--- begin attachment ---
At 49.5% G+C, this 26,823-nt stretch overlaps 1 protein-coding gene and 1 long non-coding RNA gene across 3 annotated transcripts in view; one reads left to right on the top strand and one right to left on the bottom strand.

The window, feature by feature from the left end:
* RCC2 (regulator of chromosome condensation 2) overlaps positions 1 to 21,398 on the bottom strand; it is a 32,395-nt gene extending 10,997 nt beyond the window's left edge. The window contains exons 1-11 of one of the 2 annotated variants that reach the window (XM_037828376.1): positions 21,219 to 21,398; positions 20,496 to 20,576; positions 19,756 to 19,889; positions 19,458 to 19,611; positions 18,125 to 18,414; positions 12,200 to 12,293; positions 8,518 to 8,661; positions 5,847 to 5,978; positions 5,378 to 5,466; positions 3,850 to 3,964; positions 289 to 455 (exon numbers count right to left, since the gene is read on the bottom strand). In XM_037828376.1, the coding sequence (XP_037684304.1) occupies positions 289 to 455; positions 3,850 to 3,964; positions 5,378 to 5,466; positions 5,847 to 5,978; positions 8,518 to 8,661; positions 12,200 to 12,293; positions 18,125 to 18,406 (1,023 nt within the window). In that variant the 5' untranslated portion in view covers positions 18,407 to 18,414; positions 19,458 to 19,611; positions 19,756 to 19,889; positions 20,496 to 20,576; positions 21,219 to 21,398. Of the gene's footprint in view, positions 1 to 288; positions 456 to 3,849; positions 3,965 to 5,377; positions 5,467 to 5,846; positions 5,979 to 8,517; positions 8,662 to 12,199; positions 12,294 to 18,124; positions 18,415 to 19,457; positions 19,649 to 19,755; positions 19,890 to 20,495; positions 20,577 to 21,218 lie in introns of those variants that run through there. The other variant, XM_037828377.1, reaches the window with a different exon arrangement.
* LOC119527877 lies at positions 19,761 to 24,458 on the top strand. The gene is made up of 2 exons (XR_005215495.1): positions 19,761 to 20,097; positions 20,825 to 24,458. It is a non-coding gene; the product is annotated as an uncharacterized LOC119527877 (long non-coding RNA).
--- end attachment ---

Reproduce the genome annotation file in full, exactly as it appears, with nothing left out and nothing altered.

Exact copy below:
At 49.5% G+C, this 26,823-nt stretch overlaps 1 protein-coding gene and 1 long non-coding RNA gene across 3 annotated transcripts in view; one reads left to right on the top strand and one right to left on the bottom strand.

The window, feature by feature from the left end:
* RCC2 (regulator of chromosome condensation 2) overlaps positions 1 to 21,398 on the bottom strand; it is a 32,395-nt gene extending 10,997 nt beyond the window's left edge. The window contains exons 1-11 of one of the 2 annotated variants that reach the window (XM_037828376.1): positions 21,219 to 21,398; positions 20,496 to 20,576; positions 19,756 to 19,889; positions 19,458 to 19,611; positions 18,125 to 18,414; positions 12,200 to 12,293; positions 8,518 to 8,661; positions 5,847 to 5,978; positions 5,378 to 5,466; positions 3,850 to 3,964; positions 289 to 455 (exon numbers count right to left, since the gene is read on the bottom strand). In XM_037828376.1, the coding sequence (XP_037684304.1) occupies positions 289 to 455; positions 3,850 to 3,964; positions 5,378 to 5,466; positions 5,847 to 5,978; positions 8,518 to 8,661; positions 12,200 to 12,293; positions 18,125 to 18,406 (1,023 nt within the window). In that variant the 5' untranslated portion in view covers positions 18,407 to 18,414; positions 19,458 to 19,611; positions 19,756 to 19,889; positions 20,496 to 20,576; positions 21,219 to 21,398. Of the gene's footprint in view, positions 1 to 288; positions 456 to 3,849; positions 3,965 to 5,377; positions 5,467 to 5,846; positions 5,979 to 8,517; positions 8,662 to 12,199; positions 12,294 to 18,124; positions 18,415 to 19,457; positions 19,649 to 19,755; positions 19,890 to 20,495; positions 20,577 to 21,218 lie in introns of those variants that run through there. The other variant, XM_037828377.1, reaches the window with a different exon arrangement.
* LOC119527877 lies at positions 19,761 to 24,458 on the top strand. The gene is made up of 2 exons (XR_005215495.1): positions 19,761 to 20,097; positions 20,825 to 24,458. It is a non-coding gene; the product is annotated as an uncharacterized LOC119527877 (long non-coding RNA).